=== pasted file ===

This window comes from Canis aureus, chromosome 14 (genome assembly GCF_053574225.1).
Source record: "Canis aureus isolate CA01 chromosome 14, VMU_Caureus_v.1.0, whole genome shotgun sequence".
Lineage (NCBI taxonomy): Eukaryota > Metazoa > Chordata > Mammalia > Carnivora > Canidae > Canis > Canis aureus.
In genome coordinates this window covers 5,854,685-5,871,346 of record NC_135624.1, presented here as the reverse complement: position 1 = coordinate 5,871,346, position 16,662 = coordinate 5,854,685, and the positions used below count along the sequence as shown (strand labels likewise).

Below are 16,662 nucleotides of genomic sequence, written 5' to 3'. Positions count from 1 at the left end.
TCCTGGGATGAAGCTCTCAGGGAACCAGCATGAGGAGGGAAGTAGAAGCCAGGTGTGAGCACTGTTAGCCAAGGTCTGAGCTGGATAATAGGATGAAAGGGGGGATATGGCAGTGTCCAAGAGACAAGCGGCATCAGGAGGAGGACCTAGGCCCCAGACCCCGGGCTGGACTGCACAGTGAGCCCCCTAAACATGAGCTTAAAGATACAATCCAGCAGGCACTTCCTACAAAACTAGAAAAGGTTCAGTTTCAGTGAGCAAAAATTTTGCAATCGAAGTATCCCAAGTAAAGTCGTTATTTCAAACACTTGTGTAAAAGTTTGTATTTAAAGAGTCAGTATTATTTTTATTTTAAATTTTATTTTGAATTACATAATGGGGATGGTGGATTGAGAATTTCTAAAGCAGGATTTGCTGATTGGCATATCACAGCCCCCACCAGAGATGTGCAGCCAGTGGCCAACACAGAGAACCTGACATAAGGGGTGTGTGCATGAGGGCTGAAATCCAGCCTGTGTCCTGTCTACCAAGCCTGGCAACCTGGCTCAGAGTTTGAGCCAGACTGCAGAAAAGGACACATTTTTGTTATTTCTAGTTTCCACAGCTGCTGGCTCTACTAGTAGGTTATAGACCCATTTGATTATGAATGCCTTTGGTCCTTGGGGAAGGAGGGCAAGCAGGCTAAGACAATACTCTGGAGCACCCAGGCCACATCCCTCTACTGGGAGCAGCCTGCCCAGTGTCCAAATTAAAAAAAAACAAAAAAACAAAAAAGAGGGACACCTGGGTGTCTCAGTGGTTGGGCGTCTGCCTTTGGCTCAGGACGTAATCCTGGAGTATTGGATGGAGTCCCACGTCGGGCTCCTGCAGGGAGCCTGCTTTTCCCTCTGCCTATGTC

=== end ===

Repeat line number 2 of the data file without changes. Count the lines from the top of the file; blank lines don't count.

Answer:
Source record: "Canis aureus isolate CA01 chromosome 14, VMU_Caureus_v.1.0, whole genome shotgun sequence".